Sheppard A, Baker E, Bermudez D, Blattner J, Boyd K, O’Neal S, Rahim T, Whittle E. Implementing an alternate testing strategy for assessing skin irritation. Society of Toxicology, Abstract #2734, Baltimore, MD, 2017.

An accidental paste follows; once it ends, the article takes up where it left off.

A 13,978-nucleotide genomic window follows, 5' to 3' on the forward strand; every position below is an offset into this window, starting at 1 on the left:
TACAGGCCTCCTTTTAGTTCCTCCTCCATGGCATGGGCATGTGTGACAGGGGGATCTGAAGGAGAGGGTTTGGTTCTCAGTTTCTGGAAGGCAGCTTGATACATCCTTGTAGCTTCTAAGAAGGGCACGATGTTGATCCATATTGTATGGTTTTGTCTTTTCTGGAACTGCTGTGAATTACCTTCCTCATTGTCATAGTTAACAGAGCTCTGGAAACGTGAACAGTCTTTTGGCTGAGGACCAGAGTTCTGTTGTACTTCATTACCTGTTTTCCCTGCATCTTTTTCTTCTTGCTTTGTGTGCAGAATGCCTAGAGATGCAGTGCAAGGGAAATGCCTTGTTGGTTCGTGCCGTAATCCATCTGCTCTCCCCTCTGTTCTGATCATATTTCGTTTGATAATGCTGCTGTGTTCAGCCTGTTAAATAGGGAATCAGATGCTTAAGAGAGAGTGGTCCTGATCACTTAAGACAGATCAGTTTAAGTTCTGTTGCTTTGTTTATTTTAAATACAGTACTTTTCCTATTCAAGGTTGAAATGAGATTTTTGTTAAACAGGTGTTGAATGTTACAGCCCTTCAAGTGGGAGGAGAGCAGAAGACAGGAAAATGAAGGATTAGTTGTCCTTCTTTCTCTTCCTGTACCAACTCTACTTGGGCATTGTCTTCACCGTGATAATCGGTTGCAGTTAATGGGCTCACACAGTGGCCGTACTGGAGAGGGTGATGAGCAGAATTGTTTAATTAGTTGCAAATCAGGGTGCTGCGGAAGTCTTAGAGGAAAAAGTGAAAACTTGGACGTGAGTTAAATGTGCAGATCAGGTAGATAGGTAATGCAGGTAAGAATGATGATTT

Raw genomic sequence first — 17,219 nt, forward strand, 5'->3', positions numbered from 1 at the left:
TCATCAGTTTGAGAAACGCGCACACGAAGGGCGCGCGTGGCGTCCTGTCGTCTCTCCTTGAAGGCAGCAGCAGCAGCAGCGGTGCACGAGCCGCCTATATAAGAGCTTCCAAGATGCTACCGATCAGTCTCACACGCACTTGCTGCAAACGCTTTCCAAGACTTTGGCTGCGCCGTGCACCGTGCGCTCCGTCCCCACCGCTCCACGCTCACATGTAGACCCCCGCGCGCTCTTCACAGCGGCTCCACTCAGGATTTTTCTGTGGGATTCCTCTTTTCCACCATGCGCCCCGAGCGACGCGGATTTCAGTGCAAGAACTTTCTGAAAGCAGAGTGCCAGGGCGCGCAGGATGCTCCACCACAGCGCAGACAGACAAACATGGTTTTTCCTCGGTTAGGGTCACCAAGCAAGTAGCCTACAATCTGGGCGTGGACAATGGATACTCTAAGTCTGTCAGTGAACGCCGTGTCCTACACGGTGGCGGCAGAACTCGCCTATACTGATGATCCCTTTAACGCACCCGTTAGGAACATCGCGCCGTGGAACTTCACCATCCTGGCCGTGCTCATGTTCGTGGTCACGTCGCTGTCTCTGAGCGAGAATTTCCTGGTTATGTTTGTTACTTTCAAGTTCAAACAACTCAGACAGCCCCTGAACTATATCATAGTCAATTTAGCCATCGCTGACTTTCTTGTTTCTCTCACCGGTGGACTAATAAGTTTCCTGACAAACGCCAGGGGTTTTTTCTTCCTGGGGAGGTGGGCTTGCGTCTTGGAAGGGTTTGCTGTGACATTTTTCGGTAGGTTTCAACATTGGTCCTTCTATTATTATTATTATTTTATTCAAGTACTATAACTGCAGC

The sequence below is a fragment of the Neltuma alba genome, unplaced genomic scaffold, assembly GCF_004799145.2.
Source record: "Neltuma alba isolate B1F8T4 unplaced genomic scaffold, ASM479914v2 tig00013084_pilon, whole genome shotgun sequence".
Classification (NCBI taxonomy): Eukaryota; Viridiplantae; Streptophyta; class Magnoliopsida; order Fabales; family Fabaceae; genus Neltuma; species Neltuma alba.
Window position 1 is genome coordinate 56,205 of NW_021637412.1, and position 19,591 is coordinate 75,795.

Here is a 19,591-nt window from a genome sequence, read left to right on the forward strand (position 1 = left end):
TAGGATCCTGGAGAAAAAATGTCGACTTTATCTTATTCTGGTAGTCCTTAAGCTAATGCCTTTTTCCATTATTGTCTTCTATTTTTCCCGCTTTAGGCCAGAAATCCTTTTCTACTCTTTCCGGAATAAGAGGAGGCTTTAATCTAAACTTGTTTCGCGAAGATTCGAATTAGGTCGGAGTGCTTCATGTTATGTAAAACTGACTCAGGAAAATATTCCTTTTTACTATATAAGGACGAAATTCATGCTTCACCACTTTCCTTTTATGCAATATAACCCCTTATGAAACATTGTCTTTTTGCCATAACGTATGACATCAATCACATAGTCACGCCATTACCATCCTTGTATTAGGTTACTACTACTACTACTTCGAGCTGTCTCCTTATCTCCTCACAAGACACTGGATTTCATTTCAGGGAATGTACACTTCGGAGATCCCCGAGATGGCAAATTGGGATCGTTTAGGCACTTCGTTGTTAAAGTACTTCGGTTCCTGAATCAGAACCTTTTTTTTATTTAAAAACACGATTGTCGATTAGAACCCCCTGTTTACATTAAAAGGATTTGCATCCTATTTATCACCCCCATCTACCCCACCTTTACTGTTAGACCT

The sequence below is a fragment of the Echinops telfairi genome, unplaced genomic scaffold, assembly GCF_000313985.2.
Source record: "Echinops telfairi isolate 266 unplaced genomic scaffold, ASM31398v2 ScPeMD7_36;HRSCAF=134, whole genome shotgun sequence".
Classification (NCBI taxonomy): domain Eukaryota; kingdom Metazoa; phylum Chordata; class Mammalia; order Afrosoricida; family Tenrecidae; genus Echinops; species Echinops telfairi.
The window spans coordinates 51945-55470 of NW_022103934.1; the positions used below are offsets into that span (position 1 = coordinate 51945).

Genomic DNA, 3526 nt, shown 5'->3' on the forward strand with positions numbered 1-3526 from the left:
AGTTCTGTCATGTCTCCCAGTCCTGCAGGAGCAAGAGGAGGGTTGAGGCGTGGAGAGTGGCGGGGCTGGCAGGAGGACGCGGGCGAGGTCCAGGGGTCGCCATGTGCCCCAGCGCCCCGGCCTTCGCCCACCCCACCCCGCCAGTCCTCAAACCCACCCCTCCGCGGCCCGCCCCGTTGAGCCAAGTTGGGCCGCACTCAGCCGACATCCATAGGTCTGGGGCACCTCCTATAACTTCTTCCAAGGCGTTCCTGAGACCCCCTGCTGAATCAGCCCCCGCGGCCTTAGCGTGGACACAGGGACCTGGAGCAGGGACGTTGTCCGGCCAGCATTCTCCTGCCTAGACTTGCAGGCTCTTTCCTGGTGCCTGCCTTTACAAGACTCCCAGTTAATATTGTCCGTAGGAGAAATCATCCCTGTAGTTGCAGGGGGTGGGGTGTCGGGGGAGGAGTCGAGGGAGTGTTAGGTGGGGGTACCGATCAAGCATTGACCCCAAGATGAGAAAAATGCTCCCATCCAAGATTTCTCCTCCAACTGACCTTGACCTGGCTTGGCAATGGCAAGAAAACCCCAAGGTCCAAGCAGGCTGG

One feature of the Globally Harmonized System of Classification and Labelling of Chemicals (GHS) is that testing is not required; however, classification of mixtures based on pH and/or the individual ingredients and their respective levels in the mixture can result in over-classification in some instances. SC Johnson (SCJ) utilizes in vitro methods to classify mixtures, but there is not a single validated in vitro assay to predict potential skin irritation across all categories. SCJ investigated a number of commercially available in vitro skin irritation assays including the EpiDerm Time-to-Toxicity (ETT) as well as the validated EpiDerm Skin Irritation Test (SIT). The ETT assay utilizes the same cell-based system as the EpiDerm SIT; however, the ETT uses multiple exposure times to determine the ET50 (50% cell viability) value, whereas the SIT evaluates viability after a single exposure time. Samples with diverse chemistries and historical in vivo data were selected to be run in the ETT assay. The ET50s were analyzed to determine if thresholds could be established to permit classification of skin irritation across all GHS categories. The results of this work indicate a clear distinction exists between the ET50 values of corrosive mixtures compared with other categories; however, the data do not permit a distinction between ET50 values for irritant and non-irritant classifications. Mixtures predicted to be corrosive based on an extreme pH value underwent titratable acid/alkaline reserve (TAR) analysis and were tested in the EpiDerm Skin Corrosivity and Corrositex® assays. This work identified that Corrositex® is the most predictive in determining a UN packing group for mixtures with a compatible chemistry and expected corrosive classification based on weight of evidence. SCJ was able to develop a weight of evidence approach to address skin irritation classification in commercial mixtures as well as identify the shortcomings of some of the available in vitro skin irritation models. Additional research and validation is needed to further refine the prediction accuracy of the available assays for skin irritation classification.